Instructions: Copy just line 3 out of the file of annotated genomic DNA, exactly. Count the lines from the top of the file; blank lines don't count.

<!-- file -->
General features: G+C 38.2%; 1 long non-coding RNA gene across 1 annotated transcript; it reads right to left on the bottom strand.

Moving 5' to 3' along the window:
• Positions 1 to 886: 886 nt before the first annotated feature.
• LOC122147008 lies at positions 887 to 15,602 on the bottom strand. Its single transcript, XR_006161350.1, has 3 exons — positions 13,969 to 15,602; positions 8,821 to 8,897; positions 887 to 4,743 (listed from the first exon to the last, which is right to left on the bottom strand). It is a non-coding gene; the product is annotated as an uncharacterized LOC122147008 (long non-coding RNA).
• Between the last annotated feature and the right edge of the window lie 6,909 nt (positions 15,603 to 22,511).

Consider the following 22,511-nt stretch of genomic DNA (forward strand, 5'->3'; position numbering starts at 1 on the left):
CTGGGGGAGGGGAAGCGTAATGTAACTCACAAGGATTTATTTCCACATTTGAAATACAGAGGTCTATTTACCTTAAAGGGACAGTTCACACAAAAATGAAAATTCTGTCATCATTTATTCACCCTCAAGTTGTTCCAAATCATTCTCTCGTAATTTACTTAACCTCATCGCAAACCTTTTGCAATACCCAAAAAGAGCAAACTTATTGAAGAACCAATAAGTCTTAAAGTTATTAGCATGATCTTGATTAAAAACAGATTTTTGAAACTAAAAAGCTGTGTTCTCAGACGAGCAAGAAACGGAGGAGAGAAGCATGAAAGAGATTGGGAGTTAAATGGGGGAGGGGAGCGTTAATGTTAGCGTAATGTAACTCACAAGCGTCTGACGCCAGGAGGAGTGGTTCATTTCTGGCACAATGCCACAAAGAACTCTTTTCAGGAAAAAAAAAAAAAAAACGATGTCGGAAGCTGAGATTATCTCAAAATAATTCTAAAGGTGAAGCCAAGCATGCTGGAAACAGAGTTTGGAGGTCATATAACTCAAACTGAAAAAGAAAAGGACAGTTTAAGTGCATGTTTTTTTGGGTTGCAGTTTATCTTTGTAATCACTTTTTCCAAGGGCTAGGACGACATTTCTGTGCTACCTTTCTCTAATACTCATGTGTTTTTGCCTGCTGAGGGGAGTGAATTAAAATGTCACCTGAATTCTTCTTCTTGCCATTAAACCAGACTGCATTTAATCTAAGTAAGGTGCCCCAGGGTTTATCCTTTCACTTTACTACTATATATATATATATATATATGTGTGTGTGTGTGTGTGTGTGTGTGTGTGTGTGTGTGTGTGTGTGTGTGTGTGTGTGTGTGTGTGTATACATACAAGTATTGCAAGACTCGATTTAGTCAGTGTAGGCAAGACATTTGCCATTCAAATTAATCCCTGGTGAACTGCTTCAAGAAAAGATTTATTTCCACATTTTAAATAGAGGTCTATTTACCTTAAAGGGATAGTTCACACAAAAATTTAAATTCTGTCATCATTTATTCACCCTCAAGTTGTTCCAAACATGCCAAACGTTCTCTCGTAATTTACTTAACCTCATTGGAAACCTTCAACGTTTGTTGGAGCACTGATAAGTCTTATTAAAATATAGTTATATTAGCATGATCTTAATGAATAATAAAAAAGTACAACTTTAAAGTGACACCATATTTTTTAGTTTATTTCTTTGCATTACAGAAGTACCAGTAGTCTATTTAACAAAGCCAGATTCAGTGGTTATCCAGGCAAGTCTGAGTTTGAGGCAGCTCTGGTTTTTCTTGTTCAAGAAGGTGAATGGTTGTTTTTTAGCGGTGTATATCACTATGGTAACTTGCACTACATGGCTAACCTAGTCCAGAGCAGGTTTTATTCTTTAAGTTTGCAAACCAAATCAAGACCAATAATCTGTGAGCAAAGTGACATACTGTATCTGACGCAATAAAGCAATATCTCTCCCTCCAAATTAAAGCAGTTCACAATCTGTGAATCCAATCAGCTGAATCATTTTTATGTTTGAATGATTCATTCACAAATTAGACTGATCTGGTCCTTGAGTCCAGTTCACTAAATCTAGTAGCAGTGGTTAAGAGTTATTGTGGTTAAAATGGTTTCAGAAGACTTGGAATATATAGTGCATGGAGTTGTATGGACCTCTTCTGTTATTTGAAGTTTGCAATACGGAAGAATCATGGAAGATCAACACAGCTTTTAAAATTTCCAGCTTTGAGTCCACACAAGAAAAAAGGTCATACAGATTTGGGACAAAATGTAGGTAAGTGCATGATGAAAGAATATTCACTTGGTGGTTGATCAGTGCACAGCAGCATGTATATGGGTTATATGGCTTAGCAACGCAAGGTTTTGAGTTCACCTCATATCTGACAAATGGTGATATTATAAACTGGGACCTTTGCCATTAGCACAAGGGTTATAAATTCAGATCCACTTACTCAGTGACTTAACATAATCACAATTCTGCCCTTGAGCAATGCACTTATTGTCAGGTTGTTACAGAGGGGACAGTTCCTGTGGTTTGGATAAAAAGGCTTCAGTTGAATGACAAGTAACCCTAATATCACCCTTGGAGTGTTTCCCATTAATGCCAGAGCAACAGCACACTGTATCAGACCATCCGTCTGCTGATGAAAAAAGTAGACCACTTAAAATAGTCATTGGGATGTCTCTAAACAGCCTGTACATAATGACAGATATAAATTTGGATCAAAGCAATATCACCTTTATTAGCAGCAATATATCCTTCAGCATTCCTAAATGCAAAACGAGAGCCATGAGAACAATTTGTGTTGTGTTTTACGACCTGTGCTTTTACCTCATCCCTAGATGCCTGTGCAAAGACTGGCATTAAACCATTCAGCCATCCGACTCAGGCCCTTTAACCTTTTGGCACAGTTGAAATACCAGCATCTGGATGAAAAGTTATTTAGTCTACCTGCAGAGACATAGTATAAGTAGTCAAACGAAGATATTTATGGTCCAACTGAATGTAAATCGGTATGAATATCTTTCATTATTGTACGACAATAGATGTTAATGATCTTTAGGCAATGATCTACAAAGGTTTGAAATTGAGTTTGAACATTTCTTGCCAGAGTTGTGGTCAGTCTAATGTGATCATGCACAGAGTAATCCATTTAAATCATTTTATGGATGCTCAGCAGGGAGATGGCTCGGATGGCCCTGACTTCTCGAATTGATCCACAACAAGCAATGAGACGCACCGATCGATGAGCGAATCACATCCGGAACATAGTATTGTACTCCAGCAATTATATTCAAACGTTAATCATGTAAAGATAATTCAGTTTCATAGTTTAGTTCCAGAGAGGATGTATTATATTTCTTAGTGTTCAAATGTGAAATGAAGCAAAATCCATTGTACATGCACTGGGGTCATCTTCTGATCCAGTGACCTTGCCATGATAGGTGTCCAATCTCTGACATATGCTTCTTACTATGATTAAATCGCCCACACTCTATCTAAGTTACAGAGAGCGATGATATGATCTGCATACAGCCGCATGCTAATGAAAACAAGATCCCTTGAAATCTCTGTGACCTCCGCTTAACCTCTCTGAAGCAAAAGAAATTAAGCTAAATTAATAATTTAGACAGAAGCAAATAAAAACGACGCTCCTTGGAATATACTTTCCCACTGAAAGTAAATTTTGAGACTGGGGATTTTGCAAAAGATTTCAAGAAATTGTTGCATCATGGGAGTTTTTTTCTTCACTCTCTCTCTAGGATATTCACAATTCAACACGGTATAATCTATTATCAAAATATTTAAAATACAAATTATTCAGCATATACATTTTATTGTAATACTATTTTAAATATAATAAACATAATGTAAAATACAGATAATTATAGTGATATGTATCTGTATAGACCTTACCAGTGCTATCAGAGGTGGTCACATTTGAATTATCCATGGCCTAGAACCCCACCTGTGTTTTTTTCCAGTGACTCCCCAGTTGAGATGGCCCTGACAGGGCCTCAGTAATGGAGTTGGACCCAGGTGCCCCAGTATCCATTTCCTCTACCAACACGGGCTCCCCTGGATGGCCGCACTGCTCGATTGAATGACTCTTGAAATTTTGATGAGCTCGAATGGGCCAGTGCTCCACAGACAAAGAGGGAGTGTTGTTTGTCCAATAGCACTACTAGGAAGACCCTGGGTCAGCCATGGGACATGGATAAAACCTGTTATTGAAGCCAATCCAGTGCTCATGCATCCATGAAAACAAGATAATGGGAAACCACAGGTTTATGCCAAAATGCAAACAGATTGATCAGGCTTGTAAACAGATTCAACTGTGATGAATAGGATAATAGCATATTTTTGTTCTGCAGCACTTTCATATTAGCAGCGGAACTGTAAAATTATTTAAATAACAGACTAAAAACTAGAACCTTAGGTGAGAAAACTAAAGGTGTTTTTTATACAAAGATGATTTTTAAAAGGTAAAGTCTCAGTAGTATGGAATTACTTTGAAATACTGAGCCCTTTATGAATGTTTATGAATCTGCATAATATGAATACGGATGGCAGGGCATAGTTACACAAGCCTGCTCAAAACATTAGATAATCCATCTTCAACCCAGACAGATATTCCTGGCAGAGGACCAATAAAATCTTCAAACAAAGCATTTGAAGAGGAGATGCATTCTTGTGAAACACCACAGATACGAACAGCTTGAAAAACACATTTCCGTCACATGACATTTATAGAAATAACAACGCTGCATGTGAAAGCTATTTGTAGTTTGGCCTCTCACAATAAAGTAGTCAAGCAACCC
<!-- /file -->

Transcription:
• Positions 1 to 886: 886 nt before the first annotated feature.